Editor’s Note: How Much Time Do We Have?
“How did it get so late so soon? It’s night before it’s afternoon. December is here before it’s June. My goodness how the time
has flewn. How did it get so late so soon?”¹ –Dr. Seuss
I almost didn’t write an Editor’s Note for Issue 4. I have been so busy. It’s the kind of busy where meals and sleep get tucked into the cracks. And yet, I always find time to squeeze in one more obligation. So why couldn’t I find time to write an Editor’s Note?
Time is a significant concept in ecological writing. David W. Orr reminds us that the urgency of our times should motivate us to act. Measuring time in ecological units, Orr points out that time is a measure of activity, but also of loss: “the exact rate at which species are being lost, for example, cannot be known with much precision.”² For writers and readers of ecoliterature, then, the problem of time becomes more complicated. The question shifts from ‘how much time do we have?’ to ‘how much time does our subject have?’
In this issue, Jacqueline Hughes Simon’s poem, “What Bird but We Would Put Up with Perfection?” begins with a boy weaving birds’ nests while waiting in an orthodontist’s office. The patience of his thumb “calming” the floor of the teardrop-shaped nest is a patience that’s becoming rare and remarkable to witness. The poem calls attention to it. It reminds us that we’ve forgotten the patience of birds.
The poem also asks us to notice that children view time differently than adults do. For young children, time itself is full, intentional play. A translation of one of Heraclitus’ Fragments reads: “Time is a game played beautifully by children.” The boy in Hughes Simon’s poem is playing time beautifully, although we get the sense that his weaving is not “play”, but rather a task that’s altogether necessary. It’s his patient way of staying close to life–and working to stave off its losses.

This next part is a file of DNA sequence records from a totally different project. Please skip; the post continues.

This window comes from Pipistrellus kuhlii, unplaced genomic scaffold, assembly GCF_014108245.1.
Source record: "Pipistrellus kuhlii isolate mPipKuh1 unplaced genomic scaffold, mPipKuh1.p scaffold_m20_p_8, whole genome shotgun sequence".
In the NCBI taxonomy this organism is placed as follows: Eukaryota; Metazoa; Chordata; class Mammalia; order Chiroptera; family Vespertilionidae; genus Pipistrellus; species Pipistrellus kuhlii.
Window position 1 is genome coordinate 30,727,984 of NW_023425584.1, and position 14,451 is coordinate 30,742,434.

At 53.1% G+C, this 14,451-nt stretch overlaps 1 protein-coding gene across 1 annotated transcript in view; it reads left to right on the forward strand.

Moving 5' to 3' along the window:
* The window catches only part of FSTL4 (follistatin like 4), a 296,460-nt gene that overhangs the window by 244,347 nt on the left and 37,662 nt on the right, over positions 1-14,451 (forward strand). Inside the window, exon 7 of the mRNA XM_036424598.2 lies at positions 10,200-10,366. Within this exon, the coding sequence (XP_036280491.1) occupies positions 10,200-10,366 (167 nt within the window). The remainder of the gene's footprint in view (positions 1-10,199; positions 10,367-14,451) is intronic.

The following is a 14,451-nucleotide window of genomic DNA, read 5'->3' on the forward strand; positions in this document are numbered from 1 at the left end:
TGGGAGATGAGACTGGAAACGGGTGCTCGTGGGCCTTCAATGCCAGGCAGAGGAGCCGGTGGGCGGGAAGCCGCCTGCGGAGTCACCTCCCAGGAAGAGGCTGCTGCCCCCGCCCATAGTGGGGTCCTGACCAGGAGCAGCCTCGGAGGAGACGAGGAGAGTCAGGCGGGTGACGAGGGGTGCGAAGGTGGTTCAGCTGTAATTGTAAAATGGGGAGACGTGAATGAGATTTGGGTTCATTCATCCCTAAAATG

“Here we are, trapped in the amber of the moment. There is no why”³ –Kurt Vonnegut
Amber L. Cook’s “Grauballe Man” ponders the idea of a body being trapped as time moves forward through months and millennia:
The moon watches too, making a milky thumbprint stamped into patched-grass. I mean
to say the moon is watching the body and waiting to see what shape the moss makes
over millennia: over years that are pressed and passed. I mean to mention the spine by
way of making bony bridges from vertebrae to vertebrae: by way of making reason for
the body as left there, great divining beetle skittering atop, and what this looks like from
far off: the not-so-bad, the at-peace. Goldthread gilds this sight with its blooms
Cook’s subject, Grauballe Man, was a bog body discovered in a peat bog near the Danish village of Grauballe in 1952. Bodies interred in bogs are extremely well-preserved due to low oxygen levels, low temperature, and other factors. Though Grauballe Man has been dated from the 3rd century BCE, his hair and skin are intact. He is trapped, as Vonnegut wrote, “in the amber of the moment”, and yet his entrapment is also his preservation.
Cook’s second poem, “Windeby Girl” refers to Windeby I, a bog body found near the town of Windeby in Northern Germany, also in 1952. In “Windeby Girl”, Cook writes:
“Leg overlapped by leg: arm pressed
to the hip, arm pressed to the rib as if making
sure they’re all accounted for in the after,
as if making sure they’re all accounted for in
Windeby I’s body was only partially accounted for. Examiners first thought the body belonged to a young girl. Fifty-five years later, Professor Heather Gill-Robinson published research in the September 2007 issue of National Geographic suggesting that Windeby “Girl” was actually Windeby “Boy”.4 How much time did the body have? The peat bog kept the body preserved against time. Windeby I died in the first century CE and until 1952 the body “was anchored by a large stone and branches from a birch tree.” Cook’s piece is a delicate exhumation. It’s a poem that preserves the first telling of Windeby I’s story. In that way, the poem itself is like a bog body–with its stories intact.
“They always say time changes things, but you actually have to change them yourself.” 5 —The Philosophy of Andy Warhol